Pilot regime on DLT market infrastructure
With a recent legislative package, the EU Commission proposes to establish a pilot regime for distributed ledger technology (DLT) market infrastructures for financial instruments. Under the pilot regime, traditional MTF operators and CSDs will be permitted to operate DLT-based trading facilities and settlement systems at small scale and, for MTFs, with direct un-intermediated investor participation.
On 24 September 2020 the European Commission published (i) a new draft regulation comprised by a draft pilot regime on distributed ledger market infrastructure, which sets out the requirement on multilateral trading facilities and securities settlement systems using DLT (so-called 'DLT market infrastructures') (the "Pilot Regime") and (ii) a draft directive for a proposal to amend to the existing definition of 'financial instruments' pursuant to directive 2014/65/EU ("MiFID II").
The proposed Pilot Regime will allow certain market participants (including authorised investment firms and market operators) to be licensed to operate DLT multilateral trading facilities ("MTF") and for central securities depositories ("CSD") to operate DLT securities settlement systems.
As a starting point, the Pilot Regime subjects DLT MTFs and DLT CSDs to the existing regulation of multilateral trading facilities and securities settlement systems. The Pilot Regime will thus only be available to entities already holding a license to operate MTFs or as a (traditional) CSD, respectively. However, and most importantly, the Pilot Regime allows for MTFs and CSDs licensed to operate DLT multilateral trading facilities and securities settlement systems, to apply for exemptions from the existing rules to the extent that such rules are incompatible with the use of the particular DLT. Such exemptions include the possibility for DLT MTFs to (i) use settlement coins (i.e. commercial bank money in a tokenised form) when performing the settlement of transactions in DLT transferable securities and (ii) be exempted from the obligation of intermediation in order to provide access for retail investors on the DLT MTF. Given that traditional double-entry book keepings securities accounts do not always exist in a DLT system, DLT CSDs may be exempted from the rules relating to the notion of 'securities account' or 'book-entry form'.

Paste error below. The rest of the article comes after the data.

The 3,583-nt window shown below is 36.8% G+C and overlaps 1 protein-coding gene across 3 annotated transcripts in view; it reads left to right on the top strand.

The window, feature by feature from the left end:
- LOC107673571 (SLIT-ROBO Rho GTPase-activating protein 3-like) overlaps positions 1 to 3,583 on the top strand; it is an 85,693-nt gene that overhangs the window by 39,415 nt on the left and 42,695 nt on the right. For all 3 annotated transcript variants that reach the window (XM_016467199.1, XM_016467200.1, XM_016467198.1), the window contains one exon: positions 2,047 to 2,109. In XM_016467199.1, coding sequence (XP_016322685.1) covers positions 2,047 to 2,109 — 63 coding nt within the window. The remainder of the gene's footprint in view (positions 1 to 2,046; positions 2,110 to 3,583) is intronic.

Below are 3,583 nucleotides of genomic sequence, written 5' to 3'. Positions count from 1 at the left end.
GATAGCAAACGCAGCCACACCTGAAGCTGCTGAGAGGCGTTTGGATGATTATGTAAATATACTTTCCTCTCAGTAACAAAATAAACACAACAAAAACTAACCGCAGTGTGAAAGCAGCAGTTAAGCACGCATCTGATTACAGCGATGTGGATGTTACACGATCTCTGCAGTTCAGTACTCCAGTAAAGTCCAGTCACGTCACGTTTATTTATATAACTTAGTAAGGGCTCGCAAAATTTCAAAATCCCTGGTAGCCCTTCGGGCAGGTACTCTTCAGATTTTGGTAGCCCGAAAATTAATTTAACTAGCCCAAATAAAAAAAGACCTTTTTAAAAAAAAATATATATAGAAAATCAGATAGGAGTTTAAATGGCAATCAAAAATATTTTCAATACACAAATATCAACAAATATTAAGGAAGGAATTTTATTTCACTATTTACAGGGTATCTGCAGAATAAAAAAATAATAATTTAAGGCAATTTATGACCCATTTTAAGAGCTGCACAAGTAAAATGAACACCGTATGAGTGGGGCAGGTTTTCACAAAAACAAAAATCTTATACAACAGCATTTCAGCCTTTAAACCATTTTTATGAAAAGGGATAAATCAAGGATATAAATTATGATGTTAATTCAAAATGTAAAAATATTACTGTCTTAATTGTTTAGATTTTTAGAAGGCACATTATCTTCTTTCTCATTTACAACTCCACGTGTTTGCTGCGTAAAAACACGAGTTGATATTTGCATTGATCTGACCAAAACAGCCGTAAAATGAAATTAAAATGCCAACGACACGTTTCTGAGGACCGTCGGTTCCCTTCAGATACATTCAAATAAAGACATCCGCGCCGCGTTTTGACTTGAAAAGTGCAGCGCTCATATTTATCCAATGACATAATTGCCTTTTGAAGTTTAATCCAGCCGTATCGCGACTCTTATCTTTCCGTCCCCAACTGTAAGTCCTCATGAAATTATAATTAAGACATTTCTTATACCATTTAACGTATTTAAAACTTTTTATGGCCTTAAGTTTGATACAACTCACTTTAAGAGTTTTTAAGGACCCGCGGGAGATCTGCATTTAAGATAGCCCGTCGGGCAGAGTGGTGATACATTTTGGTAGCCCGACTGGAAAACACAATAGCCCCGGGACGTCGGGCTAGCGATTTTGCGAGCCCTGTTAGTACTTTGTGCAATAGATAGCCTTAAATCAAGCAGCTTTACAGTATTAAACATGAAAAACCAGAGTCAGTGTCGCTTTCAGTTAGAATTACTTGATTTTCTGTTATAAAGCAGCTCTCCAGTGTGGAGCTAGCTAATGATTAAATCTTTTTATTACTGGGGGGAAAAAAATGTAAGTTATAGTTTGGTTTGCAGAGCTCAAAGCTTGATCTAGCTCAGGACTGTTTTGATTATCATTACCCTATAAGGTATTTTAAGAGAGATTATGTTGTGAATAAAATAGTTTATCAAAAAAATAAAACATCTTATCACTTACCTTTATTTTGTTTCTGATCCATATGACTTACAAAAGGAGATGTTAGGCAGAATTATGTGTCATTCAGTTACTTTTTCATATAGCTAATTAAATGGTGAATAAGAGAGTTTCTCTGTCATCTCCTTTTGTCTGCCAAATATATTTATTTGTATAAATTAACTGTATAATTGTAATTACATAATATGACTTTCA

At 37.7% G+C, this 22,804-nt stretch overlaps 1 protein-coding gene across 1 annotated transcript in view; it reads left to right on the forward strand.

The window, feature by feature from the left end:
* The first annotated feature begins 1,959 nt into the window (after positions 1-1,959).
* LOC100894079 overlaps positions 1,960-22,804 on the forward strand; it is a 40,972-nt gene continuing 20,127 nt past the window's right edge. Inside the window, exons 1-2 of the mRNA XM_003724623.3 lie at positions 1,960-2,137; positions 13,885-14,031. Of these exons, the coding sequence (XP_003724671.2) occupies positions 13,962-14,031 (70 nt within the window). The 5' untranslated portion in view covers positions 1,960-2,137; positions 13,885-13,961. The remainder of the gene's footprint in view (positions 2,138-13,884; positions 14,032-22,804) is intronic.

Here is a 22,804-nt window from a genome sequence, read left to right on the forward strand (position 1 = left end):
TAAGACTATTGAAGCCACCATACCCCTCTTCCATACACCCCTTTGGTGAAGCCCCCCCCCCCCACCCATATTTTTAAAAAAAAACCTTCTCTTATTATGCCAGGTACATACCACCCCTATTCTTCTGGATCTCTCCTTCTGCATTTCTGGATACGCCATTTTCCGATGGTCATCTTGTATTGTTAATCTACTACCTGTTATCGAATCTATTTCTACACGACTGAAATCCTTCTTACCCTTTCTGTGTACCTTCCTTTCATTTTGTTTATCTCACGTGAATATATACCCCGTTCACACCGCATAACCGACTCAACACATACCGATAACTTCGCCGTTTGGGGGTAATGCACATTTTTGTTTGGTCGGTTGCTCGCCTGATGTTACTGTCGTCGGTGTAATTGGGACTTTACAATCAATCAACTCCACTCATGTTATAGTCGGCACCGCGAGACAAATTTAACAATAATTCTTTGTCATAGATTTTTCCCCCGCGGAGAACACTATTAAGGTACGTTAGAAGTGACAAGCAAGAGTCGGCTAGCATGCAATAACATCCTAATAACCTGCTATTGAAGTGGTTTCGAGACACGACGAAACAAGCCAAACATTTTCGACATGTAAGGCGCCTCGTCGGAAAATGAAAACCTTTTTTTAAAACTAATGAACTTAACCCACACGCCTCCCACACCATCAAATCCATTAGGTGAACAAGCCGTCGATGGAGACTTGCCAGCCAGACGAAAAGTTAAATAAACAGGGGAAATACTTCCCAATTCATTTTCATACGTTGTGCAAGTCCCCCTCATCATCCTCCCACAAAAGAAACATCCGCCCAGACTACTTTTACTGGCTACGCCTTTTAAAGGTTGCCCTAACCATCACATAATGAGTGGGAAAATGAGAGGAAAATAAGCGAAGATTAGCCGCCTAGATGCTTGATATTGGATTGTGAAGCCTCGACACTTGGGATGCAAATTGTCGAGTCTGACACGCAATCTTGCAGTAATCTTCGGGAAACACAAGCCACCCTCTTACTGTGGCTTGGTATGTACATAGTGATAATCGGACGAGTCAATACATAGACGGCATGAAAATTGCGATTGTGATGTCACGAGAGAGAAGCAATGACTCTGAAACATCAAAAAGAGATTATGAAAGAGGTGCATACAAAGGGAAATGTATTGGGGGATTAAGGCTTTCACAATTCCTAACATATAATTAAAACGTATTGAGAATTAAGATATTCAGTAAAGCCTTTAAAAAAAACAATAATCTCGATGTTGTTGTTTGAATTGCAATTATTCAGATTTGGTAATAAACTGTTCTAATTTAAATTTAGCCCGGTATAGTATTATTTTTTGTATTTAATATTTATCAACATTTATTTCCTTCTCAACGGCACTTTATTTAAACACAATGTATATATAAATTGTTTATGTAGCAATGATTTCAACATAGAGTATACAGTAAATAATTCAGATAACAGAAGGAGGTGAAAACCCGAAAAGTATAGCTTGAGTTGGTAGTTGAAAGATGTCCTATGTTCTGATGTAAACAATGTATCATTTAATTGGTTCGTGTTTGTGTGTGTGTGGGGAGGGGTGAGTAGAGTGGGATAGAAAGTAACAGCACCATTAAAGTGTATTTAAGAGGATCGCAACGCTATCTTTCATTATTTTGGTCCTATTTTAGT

The Pilot Regime will only apply to securities meeting certain eligibility requirements designed to ensure that the Pilot Regime will only be operated at small scale. For shares, the market capitalisation or the tentative market capitalisation of the issuer of DLT transferable securities should be less than EUR 200 million and for bonds, less than EUR 500 million in issuance size.
The Pilot Regime is intended to run for a period of five years after which ESMA will prepare a report on the Pilot Regime for the Commission to assess whether the pilot regime should become permanent in its current proposed form or in a modified form.
Amendments to the definiton of financial instruments
Related to the introduction of the proposed Pilot Regime, the Commission has also proposed an amendment to the definition of financial instruments pursuant to article 4 of MiFID II. Specifically, the Commission has proposed to replace the existing definition set out in article 4(1), point 15 to include such instruments issued by means of DLT. The purpose thereof is to provide certainty as regards crypto-assets and is deemed necessary by the Commission to establish a temporary exemption for multilateral trading facilities.
A new Dawn for the use of DLT?
As the proposal remains subject to review by the European Parliament, the exact scope of the Pilot Regime is unclear. However, it is clear that it is both the opinion and desire of the Commission that DLT will have an increasingly important role within EU financial markets and that the use of DLT in finance has gone from being viewed as a somewhat exotic technology towards a technology of critical importance to ensure the future competitiveness of EU financial markets.